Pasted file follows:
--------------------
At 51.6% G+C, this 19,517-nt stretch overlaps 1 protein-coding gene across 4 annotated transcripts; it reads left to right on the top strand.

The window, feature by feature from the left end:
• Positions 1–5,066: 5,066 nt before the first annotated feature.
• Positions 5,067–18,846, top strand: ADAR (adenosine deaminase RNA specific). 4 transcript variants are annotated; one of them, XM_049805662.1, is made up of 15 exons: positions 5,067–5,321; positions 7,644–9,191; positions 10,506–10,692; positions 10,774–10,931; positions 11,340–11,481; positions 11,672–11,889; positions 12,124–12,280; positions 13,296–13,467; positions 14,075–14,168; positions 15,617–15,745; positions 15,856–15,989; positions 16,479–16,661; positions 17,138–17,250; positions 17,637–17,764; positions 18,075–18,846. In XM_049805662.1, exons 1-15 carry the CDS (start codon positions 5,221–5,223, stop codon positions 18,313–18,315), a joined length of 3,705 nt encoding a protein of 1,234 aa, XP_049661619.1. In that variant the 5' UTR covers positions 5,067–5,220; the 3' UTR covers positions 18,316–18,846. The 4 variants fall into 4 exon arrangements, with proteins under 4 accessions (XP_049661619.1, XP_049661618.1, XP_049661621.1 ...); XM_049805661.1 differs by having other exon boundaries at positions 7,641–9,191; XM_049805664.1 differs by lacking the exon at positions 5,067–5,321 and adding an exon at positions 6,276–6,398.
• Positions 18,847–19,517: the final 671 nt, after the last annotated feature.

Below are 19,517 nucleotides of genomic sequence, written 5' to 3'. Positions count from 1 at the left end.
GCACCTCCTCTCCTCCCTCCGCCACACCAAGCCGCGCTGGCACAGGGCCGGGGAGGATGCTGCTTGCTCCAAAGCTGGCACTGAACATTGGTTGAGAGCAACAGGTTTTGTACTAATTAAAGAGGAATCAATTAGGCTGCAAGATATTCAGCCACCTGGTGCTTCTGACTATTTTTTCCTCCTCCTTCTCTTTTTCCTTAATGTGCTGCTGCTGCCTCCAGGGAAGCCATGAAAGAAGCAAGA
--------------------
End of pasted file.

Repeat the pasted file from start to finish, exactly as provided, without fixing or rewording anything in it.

At 51.6% G+C, this 19,517-nt stretch overlaps 1 protein-coding gene across 4 annotated transcripts; it reads left to right on the top strand.

The window, feature by feature from the left end:
• Positions 1–5,066: 5,066 nt before the first annotated feature.
• Positions 5,067–18,846, top strand: ADAR (adenosine deaminase RNA specific). 4 transcript variants are annotated; one of them, XM_049805662.1, is made up of 15 exons: positions 5,067–5,321; positions 7,644–9,191; positions 10,506–10,692; positions 10,774–10,931; positions 11,340–11,481; positions 11,672–11,889; positions 12,124–12,280; positions 13,296–13,467; positions 14,075–14,168; positions 15,617–15,745; positions 15,856–15,989; positions 16,479–16,661; positions 17,138–17,250; positions 17,637–17,764; positions 18,075–18,846. In XM_049805662.1, exons 1-15 carry the CDS (start codon positions 5,221–5,223, stop codon positions 18,313–18,315), a joined length of 3,705 nt encoding a protein of 1,234 aa, XP_049661619.1. In that variant the 5' UTR covers positions 5,067–5,220; the 3' UTR covers positions 18,316–18,846. The 4 variants fall into 4 exon arrangements, with proteins under 4 accessions (XP_049661619.1, XP_049661618.1, XP_049661621.1 ...); XM_049805661.1 differs by having other exon boundaries at positions 7,641–9,191; XM_049805664.1 differs by lacking the exon at positions 5,067–5,321 and adding an exon at positions 6,276–6,398.
• Positions 18,847–19,517: the final 671 nt, after the last annotated feature.

Below are 19,517 nucleotides of genomic sequence, written 5' to 3'. Positions count from 1 at the left end.
GCACCTCCTCTCCTCCCTCCGCCACACCAAGCCGCGCTGGCACAGGGCCGGGGAGGATGCTGCTTGCTCCAAAGCTGGCACTGAACATTGGTTGAGAGCAACAGGTTTTGTACTAATTAAAGAGGAATCAATTAGGCTGCAAGATATTCAGCCACCTGGTGCTTCTGACTATTTTTTCCTCCTCCTTCTCTTTTTCCTTAATGTGCTGCTGCTGCCTCCAGGGAAGCCATGAAAGAAGCAAGA